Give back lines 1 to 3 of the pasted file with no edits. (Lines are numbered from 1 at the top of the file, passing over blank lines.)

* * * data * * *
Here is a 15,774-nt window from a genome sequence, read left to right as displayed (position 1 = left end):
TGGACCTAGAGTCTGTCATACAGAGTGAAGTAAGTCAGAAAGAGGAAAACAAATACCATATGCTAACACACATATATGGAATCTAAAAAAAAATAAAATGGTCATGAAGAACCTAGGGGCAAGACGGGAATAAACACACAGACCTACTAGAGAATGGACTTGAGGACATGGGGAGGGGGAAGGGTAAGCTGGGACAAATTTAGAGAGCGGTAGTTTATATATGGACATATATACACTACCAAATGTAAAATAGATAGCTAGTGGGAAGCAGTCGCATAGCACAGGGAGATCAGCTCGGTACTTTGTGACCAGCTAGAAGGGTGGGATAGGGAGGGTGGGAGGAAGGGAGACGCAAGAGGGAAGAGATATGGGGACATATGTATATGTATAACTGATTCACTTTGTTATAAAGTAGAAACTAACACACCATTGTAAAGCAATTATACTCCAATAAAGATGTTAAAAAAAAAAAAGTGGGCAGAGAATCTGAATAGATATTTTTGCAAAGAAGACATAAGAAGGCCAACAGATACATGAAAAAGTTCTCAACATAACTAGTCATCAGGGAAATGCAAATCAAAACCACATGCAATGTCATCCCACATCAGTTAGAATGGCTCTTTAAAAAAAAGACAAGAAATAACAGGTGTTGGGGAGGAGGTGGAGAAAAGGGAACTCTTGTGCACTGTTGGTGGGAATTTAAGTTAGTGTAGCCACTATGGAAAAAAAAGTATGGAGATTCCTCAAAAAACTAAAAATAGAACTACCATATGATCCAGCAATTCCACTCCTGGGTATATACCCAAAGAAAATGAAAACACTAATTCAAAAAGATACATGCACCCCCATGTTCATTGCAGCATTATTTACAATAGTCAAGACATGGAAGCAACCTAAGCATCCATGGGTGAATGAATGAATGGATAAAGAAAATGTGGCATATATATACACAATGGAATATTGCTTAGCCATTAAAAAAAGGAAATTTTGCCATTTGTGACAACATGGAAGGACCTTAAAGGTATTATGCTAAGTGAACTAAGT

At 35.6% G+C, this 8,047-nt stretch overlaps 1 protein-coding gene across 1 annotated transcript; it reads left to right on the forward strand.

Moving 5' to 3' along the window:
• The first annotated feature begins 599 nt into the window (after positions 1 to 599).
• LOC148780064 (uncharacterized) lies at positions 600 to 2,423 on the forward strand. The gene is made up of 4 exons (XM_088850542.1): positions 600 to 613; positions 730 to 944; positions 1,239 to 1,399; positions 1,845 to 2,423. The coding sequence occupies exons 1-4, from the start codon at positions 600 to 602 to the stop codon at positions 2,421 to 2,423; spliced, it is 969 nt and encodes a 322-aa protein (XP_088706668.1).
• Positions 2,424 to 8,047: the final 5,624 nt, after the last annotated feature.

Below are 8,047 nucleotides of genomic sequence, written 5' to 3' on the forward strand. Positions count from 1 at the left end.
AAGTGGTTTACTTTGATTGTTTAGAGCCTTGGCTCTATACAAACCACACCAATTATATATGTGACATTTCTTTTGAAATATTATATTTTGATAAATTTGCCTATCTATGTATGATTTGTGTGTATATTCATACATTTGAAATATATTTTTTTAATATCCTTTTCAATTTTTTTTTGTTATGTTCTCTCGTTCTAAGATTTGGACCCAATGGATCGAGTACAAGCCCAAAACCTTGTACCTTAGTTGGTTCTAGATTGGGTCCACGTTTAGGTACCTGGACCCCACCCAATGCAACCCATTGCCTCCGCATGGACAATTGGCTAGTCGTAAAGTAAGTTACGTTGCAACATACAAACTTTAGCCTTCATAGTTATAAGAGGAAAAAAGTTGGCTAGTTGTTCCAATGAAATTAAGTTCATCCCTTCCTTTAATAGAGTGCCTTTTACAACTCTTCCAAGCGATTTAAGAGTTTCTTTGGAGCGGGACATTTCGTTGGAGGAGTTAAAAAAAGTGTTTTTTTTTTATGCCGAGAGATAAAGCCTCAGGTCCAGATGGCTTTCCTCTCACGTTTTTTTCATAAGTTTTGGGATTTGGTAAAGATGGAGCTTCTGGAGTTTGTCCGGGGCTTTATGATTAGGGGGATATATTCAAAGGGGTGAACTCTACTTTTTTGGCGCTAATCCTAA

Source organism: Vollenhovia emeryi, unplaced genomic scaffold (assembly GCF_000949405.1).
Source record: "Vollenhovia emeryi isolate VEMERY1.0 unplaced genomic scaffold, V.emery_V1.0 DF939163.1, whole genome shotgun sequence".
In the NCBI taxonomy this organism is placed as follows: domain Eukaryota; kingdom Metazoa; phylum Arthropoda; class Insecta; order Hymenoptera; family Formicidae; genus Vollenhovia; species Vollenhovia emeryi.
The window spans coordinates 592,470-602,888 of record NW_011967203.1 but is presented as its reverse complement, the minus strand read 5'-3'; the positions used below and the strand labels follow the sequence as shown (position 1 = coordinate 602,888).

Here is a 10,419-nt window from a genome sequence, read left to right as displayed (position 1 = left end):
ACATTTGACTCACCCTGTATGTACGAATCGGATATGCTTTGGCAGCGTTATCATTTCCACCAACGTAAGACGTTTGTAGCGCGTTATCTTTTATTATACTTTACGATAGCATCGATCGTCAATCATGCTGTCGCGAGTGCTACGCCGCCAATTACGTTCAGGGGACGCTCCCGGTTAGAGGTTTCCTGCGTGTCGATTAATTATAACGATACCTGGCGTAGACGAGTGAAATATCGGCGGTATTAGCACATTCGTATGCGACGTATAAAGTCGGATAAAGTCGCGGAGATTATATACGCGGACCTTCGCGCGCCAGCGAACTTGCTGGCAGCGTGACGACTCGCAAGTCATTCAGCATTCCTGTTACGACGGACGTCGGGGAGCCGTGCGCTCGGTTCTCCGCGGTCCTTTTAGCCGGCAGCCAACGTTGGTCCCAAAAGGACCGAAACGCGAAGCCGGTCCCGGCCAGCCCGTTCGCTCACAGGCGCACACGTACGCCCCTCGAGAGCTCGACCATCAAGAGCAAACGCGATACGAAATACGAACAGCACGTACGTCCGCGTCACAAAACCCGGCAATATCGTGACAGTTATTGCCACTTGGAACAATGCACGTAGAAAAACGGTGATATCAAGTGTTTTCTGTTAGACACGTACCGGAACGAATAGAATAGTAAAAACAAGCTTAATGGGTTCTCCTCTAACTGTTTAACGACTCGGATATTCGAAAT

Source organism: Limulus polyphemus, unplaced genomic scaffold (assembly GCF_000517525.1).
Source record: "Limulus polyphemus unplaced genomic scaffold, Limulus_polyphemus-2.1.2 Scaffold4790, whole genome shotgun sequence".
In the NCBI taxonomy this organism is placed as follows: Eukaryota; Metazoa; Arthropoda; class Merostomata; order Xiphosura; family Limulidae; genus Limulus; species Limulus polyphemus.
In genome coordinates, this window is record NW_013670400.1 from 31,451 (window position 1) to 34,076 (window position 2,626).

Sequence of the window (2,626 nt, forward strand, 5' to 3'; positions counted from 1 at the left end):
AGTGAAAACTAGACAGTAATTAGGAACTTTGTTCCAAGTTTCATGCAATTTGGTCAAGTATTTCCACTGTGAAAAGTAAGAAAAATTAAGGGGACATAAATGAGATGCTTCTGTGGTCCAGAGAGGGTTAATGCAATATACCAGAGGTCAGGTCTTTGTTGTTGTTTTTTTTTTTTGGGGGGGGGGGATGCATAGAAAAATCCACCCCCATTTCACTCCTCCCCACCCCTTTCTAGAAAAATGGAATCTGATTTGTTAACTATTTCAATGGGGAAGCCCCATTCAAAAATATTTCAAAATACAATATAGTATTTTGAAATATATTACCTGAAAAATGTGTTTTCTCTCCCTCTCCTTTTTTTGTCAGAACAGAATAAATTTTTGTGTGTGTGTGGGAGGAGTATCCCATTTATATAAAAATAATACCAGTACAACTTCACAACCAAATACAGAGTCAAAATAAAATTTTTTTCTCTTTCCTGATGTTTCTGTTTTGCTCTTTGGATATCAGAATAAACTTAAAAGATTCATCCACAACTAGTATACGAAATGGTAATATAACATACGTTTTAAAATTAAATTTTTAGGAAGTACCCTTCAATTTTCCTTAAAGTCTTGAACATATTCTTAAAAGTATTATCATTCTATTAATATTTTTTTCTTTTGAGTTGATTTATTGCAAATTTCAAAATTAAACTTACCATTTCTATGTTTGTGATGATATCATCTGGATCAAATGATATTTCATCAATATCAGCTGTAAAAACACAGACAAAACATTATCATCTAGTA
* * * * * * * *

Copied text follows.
Here is a 15,774-nt window from a genome sequence, read left to right as displayed (position 1 = left end):
TGGACCTAGAGTCTGTCATACAGAGTGAAGTAAGTCAGAAAGAGGAAAACAAATACCATATGCTAACACACATATATGGAATCTAAAAAAAAATAAAATGGTCATGAAGAACCTAGGGGCAAGACGGGAATAAACACACAGACCTACTAGAGAATGGACTTGAGGACATGGGGAGGGGGAAGGGTAAGCTGGGACAAATTTAGAGAGCGGTAGTTTATATATGGACATATATACACTACCAAATGTAAAATAGATAGCTAGTGGGAAGCAGTCGCATAGCACAGGGAGATCAGCTCGGTACTTTGTGACCAGCTAGAAGGGTGGGATAGGGAGGGTGGGAGGAAGGGAGACGCAAGAGGGAAGAGATATGGGGACATATGTATATGTATAACTGATTCACTTTGTTATAAAGTAGAAACTAACACACCATTGTAAAGCAATTATACTCCAATAAAGATGTTAAAAAAAAAAAAGTGGGCAGAGAATCTGAATAGATATTTTTGCAAAGAAGACATAAGAAGGCCAACAGATACATGAAAAAGTTCTCAACATAACTAGTCATCAGGGAAATGCAAATCAAAACCACATGCAATGTCATCCCACATCAGTTAGAATGGCTCTTTAAAAAAAAGACAAGAAATAACAGGTGTTGGGGAGGAGGTGGAGAAAAGGGAACTCTTGTGCACTGTTGGTGGGAATTTAAGTTAGTGTAGCCACTATGGAAAAAAAAGTATGGAGATTCCTCAAAAAACTAAAAATAGAACTACCATATGATCCAGCAATTCCACTCCTGGGTATATACCCAAAGAAAATGAAAACACTAATTCAAAAAGATACATGCACCCCCATGTTCATTGCAGCATTATTTACAATAGTCAAGACATGGAAGCAACCTAAGCATCCATGGGTGAATGAATGAATGGATAAAGAAAATGTGGCATATATATACACAATGGAATATTGCTTAGCCATTAAAAAAAGGAAATTTTGCCATTTGTGACAACATGGAAGGACCTTAAAGGTATTATGCTAAGTGAACTAAGT

At 35.6% G+C, this 8,047-nt stretch overlaps 1 protein-coding gene across 1 annotated transcript; it reads left to right on the forward strand.